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Updated:  Aug 12, 2013

Curricula: Philosophy

The science "which is concerned with first causes and principles"; "the profound knowledge of the universal order, of the duties which that order imposes upon man, and of the knowledge which man acquires of reality."

This Curricula: Philosophy pulls together the most common aspects of this subject for easy access.

A few prior Curricula related to Philosophy have been absorbed by this page:

  • Curricula: Ethics
  • Curricula: Epistemology
  • Curricula: Logic
  • Curricula: Metaphysics


NOTE: This is not an article from the Catholic Encyclopedia. It is provided here for the benefit of those interested in pursuing additional studies in this area.

Contents

I. GENERAL SURVEY

Definitions, divisions, methods, historical outline

The philosophical disciplines

II. THE PHILOSOPHICAL DISCIPLINES

with their special problems and theories

A. Cosmology

The science of the world, the philosophical study of the material universe

B. Psychology

In the most general sense the science which treats of the soul and its operations. During the past two centuries, however, the term has come to be frequently employed to denote the latter branch of knowledge—the science of the phenomena of the mind, of the processes or states of human consciousness.

1. Mental Processes
2. Body and Soul
C. Logic

The science and art which so directs the mind in the process of reasoning and subsidiary processes as to enable it to attain clearness, consistency and validity in those processes

  • Logic - we examine the name, definitions, divisions and history
  • Reason - general meanings, reason vs. feelings
  • Analysis - Process by which the complex is resolved into simpler parts
  • Deduction - advance from truths already known to other truths implied
  • Induction - passing from perception to the knowledge of general truths
  • Analogy - used to designate a property of things; or a process of reasoning
  • Dialectic - the art of inference or argument in search of truth
D. Epistemology

Branch of philosophy which is concerned with the value of human knowledge

Epistemology is that part of philosophy which, in the first place, describes, analyzes, examines genetically the facts of knowledge as such (psychology of knowledge), and then tests chiefly the value of knowledge, and of its various kinds, its conditions of validity range and limits (critique of knowledge).

1. General Survey
2. Nature, sources and criteria of knowledge
3. Object, extent and validity of knowledge
E. Metaphysics

"That portion of Philosophy treats the most general and fundamental principles underlying all reality and all knowledge"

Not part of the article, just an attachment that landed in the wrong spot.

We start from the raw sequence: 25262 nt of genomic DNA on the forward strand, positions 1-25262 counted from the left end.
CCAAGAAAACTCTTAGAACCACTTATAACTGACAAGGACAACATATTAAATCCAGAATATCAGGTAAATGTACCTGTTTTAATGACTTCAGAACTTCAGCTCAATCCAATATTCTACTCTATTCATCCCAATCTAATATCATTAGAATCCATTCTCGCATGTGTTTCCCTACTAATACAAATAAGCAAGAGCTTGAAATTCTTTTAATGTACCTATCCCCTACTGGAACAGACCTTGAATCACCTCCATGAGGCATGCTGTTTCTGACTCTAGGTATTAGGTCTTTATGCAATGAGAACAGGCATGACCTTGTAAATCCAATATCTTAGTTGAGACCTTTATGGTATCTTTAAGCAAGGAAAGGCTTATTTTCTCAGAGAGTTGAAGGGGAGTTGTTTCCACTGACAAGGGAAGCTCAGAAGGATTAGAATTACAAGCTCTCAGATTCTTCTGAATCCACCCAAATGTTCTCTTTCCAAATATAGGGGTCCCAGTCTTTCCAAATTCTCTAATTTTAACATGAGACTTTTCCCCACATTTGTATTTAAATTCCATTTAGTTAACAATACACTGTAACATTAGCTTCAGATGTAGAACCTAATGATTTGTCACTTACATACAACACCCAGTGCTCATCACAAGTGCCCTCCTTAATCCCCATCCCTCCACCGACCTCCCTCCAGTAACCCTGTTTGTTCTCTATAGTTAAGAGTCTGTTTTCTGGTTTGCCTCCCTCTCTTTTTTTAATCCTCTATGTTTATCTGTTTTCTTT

• Ontology - The science or philosophy of being
  • Essence and Existence - Transcendental aspects of being
  • Actus et Potentia - Scholastic concepts of acts and potentiality
  • Actus Primus - The first actuality in Scholastic philosophy
  • Category - the most widely generic predicates applicable to an individual subject
  • Substance - a category signifying being as existing in and by itself
  • Accident - any contingent or non-essential attribute
  • Necessity - denotes a strict connection between different beings or elements
  • Contingent - One of the supreme divisions of being, as distinguished from necessary being
  • Cause - that which in any way gives existence to, or contributes towards the existence of, any thing
  • Condition - That which is needed for a cause, but not possessing causality
F. Theodicy

"The science which treats of God through the exercise of reason alone"

1. Existence and Attributes of God
2. Our knowledge of God: its origin and value

3. God and the World

See also Curricula: Apologetics and Curricula: Christology

G. Ethics

"Ethics is the science of the moral rectitude of human acts in accordance with the first principles of natural reason"

Here we examine the science of moral philosophy as opposed to Christian ethics (moral theology). It can also be distinguished from other systems that deal with morality such as jurisprudence and pedagogy, which are subordinate to it.

1. General Survey
  • Ethics - in this article various definitions are examined, sources and methods are explored, as are the various philosophical systems in history which have been elaborated with reference to ethics
  • Morality - note distinctions between morality and ethics; its relationship to religion is examined
2. Man's Ethical Endowment

... and its modification by Various Influences

3. Ethical Norms and Values
4. Virtues and Vices
5. Individual Duties and Rights

a. In relation to God

b. In relation to Self

c. In relation to the Fellowman

6. Ethics of Property and Business Relations
7. Social Ethics

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